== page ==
When the heart oil market was so huge with high margins and potential to grow, how is it that other brands like ITC and Hindustan Unilever couldn’t beat Saffola?

This is where Saffola’s brand protection strategy came in.

In the eighties, both HUL and ITC saw an opportunity in the sunflower oil market and they came out with their own products named ‘Flora’ by HUL and ‘Sundrop’ by ITC.

Even they spent a ton on high-intensity advertising, claiming health benefits just like Saffola.

They even priced their products at 5–10% lower cost than Saffola. This is what started a ferocious pricing war between 3 of the biggest FMCG brands in India; Marico, ITC and HUL.

The threat here was that; if Marico brought down the price of Saffola, they would lose out on the humongous profit margins. If they lowered their prices by 10% they couldn’t suddenly hike their prices.

To put it in numbers; if they sold 10 Crore units at ₹10 lesser, they would lose ₹100 Crores right away.

But at the same time, if they did not lower the prices, HUL and ITC would erode their market share and kill Saffola!

So what did Saffola do?

They opted in for a 3rd option; Introducing a low cost variant  – Sweekar refined sunflower oil.

This protected the premium brand of Saffola.

This way, the brand perception and value of the premium brand was not diluted, and the company also has a hold over the lower segment of the market.

This prevented the competition from achieving the economy of scale and eroding the market share of the premium product.

Sweekar targeted ITC and HUL in every aspect; matching the price, the media share and the distribution reach. By 1991, Sweekar and Saffola had together become #1 brand in the refined edible oils market with a 14% share.

Infact, 7 years later, in 1998, Sweekar was the second largest national brand after ITC’s Sundrop. It had revenues of around ₹100 Crore and sold three times the volumes of Saffola. But in spite of this, it only contributed 1/3rd of Saffola’s unit margin.So ITC and Sweekar could not come close to Saffola’s profits. This is how Marico protected Saffola’s brand perception and profits from falling.

The last aspect of Saffola that is fascinating, was the brilliant business acumen of Harsh Mariwala; how he brilliantly entered the untouched market.

In his book, Harsh Realities, he talks about the troubles of the safflower market.

This is a story that dates back to the 1990s.

There was a dire shortage of Safflower seeds in the market. Safflower was a single season crop so they had only 3 months to stack up the raw material inventory for the entire year. Because Marico was the only importer of Safflower oil in India, the shipments used to take several months to arrive.

Due to this, working capital suffered, and higher interest costs impacted the Saffola financials. They had no other option but to increase their cost, and that was very risky.

Meanwhile, Medical Opinion had also started changing. Along with polyunsaturated fatty acid, doctors also suggested a balance of both poly and monounsaturated fatty acids. If Saffola were to provide this balance, the only option was blending oils together.

But back then, the Government of India didn’t permit the blending of oils as it would widen the scope for adulteration by manufacturers. In this case, any entrepreneur would consider this an unsolvable constraint and move on.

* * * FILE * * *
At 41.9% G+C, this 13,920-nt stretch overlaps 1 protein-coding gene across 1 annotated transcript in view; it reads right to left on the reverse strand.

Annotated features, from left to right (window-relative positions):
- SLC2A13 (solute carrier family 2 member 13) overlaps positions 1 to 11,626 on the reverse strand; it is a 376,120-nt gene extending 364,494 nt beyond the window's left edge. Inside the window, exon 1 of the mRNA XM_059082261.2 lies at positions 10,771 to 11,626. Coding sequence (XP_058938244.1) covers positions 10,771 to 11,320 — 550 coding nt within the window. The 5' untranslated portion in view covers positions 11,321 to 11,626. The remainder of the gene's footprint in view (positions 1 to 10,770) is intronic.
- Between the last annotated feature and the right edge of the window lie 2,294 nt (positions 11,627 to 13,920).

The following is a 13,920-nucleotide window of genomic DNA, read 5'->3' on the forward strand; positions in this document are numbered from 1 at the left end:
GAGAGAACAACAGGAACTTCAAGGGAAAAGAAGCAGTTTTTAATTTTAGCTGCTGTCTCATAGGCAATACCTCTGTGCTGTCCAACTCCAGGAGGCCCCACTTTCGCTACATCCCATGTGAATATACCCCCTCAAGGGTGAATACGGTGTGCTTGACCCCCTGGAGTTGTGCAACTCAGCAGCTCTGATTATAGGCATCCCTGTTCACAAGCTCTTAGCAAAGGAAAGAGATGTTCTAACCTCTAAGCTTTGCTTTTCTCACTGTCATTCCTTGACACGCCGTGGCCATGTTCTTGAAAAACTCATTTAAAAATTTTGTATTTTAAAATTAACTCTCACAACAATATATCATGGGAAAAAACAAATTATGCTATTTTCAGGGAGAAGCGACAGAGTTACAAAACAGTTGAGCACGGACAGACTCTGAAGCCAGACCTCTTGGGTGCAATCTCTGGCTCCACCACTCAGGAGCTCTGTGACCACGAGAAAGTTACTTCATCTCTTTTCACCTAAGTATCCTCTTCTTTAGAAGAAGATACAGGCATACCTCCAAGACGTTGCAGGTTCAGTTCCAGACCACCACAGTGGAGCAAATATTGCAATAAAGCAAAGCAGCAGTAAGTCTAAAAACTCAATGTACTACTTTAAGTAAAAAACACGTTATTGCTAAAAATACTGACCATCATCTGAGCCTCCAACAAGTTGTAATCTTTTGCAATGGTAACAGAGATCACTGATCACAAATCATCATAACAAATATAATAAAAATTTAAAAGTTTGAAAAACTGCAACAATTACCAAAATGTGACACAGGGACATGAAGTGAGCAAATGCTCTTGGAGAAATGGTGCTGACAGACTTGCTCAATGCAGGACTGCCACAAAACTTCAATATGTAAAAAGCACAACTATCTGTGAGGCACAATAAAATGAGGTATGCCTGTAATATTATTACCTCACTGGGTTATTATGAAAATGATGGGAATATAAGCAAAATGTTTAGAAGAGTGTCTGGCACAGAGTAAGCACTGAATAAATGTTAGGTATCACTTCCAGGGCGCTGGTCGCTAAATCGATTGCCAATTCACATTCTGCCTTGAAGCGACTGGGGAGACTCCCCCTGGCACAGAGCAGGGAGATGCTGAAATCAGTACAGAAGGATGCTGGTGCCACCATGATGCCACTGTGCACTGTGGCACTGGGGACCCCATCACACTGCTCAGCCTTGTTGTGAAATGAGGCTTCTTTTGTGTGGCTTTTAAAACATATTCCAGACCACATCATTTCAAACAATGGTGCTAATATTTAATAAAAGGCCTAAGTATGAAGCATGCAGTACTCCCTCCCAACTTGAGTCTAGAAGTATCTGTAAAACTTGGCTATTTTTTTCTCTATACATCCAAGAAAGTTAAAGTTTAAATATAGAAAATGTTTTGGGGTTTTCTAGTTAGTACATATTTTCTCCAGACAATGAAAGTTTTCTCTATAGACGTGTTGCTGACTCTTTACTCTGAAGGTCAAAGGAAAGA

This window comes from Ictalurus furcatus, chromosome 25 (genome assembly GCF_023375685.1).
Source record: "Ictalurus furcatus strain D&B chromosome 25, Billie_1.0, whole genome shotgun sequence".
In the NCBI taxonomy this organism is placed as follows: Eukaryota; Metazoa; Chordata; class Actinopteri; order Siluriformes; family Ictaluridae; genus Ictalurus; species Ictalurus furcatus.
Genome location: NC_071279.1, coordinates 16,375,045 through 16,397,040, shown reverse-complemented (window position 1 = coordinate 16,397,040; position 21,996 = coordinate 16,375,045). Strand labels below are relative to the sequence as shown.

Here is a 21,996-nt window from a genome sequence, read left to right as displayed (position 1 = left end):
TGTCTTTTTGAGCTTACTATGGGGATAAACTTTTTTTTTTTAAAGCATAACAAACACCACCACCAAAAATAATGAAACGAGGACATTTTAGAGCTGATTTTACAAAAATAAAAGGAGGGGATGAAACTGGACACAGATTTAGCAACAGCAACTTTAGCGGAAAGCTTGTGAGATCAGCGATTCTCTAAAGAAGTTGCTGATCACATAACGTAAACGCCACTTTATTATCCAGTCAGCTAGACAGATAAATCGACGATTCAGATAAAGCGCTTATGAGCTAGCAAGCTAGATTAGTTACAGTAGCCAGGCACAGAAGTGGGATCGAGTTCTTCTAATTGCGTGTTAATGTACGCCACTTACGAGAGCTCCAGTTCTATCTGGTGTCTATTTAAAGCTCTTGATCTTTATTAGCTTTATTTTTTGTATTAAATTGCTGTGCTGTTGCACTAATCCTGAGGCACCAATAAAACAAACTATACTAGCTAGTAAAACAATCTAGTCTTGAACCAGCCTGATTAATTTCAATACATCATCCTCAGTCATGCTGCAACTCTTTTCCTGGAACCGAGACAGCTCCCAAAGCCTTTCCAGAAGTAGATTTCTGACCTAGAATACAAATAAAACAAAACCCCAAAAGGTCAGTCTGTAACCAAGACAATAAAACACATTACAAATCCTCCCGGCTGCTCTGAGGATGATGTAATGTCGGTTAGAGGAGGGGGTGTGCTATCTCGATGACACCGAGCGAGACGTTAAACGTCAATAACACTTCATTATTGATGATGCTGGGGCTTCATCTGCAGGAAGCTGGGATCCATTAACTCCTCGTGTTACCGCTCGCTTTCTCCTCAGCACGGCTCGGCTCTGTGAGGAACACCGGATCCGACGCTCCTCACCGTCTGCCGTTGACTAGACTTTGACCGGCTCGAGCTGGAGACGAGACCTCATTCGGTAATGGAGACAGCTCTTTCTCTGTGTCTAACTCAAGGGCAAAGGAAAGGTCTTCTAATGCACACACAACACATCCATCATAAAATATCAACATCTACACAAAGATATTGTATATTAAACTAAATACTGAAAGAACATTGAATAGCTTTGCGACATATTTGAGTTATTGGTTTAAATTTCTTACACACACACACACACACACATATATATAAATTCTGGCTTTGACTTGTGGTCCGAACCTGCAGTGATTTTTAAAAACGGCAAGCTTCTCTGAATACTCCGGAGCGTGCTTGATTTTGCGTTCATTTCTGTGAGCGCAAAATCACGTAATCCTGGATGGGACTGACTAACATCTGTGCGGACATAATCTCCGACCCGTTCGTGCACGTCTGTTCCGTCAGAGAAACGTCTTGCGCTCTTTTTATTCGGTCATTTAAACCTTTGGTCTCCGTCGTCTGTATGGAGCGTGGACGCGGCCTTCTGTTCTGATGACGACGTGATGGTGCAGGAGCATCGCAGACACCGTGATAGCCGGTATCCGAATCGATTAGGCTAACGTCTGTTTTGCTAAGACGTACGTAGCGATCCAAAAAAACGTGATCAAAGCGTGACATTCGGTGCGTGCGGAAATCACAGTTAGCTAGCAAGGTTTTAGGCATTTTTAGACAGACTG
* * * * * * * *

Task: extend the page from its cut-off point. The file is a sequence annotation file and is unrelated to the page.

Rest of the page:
But what did Mr. Harsh Mariwala do?

He gathered his team of Food Technologists and told them to come up with scientific arguments for why blending and adulterating were two different things.

They convinced the Government that blending would bring in multiple benefits to the market:

1) The traders could sell blended oils during the bad agricultural season without fluctuations and shortages.

2) The customers can get better prices because blended oils would help the industry offer consumer packs at stable prices and different price points.

3) It offered greater flexibility for the farmer to grow different oil seeds based on weather patterns.

This it was a win-win for all the stakeholders.

The tech team of Saffola petitioned the Food and Drugs Department and did everything in their capacity to convince the government.

Finally permission was officially granted in 1998.

Now Marico could launch the Safflower oil blends with Corn oil and with Rice Bran oil in addition to their existing product range.

As a result, Saffola was further able to extend its offering, and became a first mover in the market.

Now they no longer had supply shortages; no more struggles with profits margins; and no more price hikes!

This is how the Mariwala family created a multi-million dollar brand with Saffola, have a market share of 81% in the super premium edible oil segment, and have been standing as a market leader for 30 years now!

Lessons we can learn:

1) Inventing a solution to a critical problem doesn’t mean the market will embrace you.

You have to educate the customer about the existence of the problem first.

Saffola did this with heart health awareness campaigns for the Indian middle class, only after which did people actually value the product.

  1. If you have cultivated the ability to command a premium price, that little delta of 10% is a billion dollar asset. Never dilute your brand perception because of competition.

Apple does this by avoiding the low cost line up itself. Volkswagen does this by diverse sub brands based on the different segments. Saffola did this with its low cost sub-brand called Sweekar.

3) Lastly as Dhirubhai Ambani once said

“An obstacle in business can either be treated as an obstacle or a competition killer.”

In this case, while lack of safflower supply prevented players from entering the market, Saffola entered the market and became the first mover in the industry.

While government rules prevented players from entering the safflower oil market, Harsh Mariwala challenged the rule, and turned it into an opportunity!


Subscribe to our newsletter

Be the first to know about exclusive insights, updates, and resources. No spam, only relevant content to help you get ahead.

More Amazing Case Studies to Discover